A British thermal unit is a unit of measurement of heat energy. One Btu is defined as the amount of energy required to raise the temperature of 1 pound of water by 1 degree Fahrenheit at a pressure of 1 atmosphere. As a precise unit of measurement of heat energy, the definition of a Btu is problematic because the amount of energy required to raise the temperature of water by a degree depends on many factors, including the starting temperature of the water and the method of heating. However, Btu ratings are commonly used to describe the heat output of appliances such as furnaces, space heaters and fireplaces.
The heat output of 1 Btu is very small, roughly the same as the heat created by burning a single kitchen match, and all heating appliances produce thousands of Btu per hour. The Btu-per-hour rating is the number typically used to describe the heating capacity of a given furnace or heater.
When you attempt to calculate the number of Btu required to effectively heat 1 square foot in a specific home, several variables come into play. The quality of the home's insulation is important, as are the presence or absence of significant air leaks in the building, the living habits of the home's residents, the number of windows in the home, and the sun and wind exposure of the home on its site. All of these factors affect the amount of energy needed to adequately heat each square foot in the home.
Perhaps the most important factor that influences the amount of energy required to heat a home is the home's geographic location. In parts of the country where winters are cold, a furnace will need to produce more Btu to heat 1 square foot of living space on a typical winter day than it would in a comparable home in a warm climate. For example, a home in Minnesota may require between 50 and 60 Btu per square foot for adequate heating, while a home in Florida may only require between 30 and 35 Btu per square foot.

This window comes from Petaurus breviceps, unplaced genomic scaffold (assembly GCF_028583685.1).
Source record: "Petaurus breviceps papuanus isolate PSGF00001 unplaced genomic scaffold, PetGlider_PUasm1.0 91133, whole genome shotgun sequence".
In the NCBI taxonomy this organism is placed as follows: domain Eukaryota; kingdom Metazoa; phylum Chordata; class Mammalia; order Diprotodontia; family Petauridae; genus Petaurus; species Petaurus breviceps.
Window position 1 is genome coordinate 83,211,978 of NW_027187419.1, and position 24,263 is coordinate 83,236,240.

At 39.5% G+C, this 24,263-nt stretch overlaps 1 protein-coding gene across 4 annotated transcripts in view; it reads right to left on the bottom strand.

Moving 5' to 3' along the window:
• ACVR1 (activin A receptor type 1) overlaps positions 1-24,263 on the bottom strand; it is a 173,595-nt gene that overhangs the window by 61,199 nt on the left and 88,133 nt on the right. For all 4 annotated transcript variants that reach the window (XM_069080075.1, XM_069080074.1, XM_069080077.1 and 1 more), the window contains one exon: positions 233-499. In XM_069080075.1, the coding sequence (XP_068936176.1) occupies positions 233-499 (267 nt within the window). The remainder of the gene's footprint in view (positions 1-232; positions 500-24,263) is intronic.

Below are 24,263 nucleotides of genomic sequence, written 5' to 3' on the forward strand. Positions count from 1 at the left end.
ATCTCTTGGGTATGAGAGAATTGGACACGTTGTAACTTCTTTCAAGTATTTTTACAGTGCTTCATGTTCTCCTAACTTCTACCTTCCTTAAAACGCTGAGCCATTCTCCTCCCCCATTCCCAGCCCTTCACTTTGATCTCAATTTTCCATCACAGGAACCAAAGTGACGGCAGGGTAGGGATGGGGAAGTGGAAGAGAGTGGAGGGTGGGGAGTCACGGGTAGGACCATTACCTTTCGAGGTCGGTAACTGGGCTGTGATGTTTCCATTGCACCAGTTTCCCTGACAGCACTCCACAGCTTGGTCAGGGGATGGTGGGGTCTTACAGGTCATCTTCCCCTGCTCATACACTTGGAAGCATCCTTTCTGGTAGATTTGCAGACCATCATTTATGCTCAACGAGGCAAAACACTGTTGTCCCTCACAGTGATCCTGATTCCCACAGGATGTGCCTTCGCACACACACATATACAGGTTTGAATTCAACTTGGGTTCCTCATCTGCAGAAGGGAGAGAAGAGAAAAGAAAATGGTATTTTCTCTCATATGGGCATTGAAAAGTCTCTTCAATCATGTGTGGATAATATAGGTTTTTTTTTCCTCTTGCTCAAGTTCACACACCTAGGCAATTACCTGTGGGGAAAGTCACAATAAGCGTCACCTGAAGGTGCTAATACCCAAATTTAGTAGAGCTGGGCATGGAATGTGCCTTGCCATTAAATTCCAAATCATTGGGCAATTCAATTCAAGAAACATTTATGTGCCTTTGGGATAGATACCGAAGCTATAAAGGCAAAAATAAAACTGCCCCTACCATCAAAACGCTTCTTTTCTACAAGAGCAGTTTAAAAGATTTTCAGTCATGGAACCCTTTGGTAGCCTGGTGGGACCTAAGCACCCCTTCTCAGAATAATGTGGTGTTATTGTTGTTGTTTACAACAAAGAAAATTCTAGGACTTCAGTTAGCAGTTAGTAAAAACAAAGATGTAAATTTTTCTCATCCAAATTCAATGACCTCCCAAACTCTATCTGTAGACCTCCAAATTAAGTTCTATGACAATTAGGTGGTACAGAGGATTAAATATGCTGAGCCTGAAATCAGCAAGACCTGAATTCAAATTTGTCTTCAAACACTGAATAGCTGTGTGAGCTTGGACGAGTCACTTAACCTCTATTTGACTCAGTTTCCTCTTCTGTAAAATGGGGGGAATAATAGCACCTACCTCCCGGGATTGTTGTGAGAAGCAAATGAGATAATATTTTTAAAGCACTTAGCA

Within each climate zone, variables unique to each home will have an impact on the amount of energy required to heat the home. A well-insulated home in Minnesota may require 50 Btu per square foot, but a poorly insulated home in the same place may require 60 Btu per square foot.
After you've determined the heating requirements for your climate and estimated the energy efficiency of your home, you can multiply the per-square-foot Btu number by the square footage of your home to calculate the size of furnace you'll need. For example, a well-insulated, 1,600-square-foot home in Minnesota requires 80,000 Btu, or 50 Btu x 1,600 square feet.
A final factor to consider in selecting a furnace is the efficiency of the appliance. A 90-percent-efficient furnace rated at 90,000 Btu input, meaning that it consumes 90,000 Btu of fuel per hour, will output 81,000 Btu per hour. An 80-percent-efficient, 90,000-Btu furnace, however, will output only 72,000 Btu per hour. It is the output of the heater that you need to consider when determining what size furnace you need for your home's square footage. Using the example of the 1,600-square-foot Minnesota home, the 90-percent-efficient, 90,000-BTU furnace would be adequate, but the 80-percent-efficient unit would not.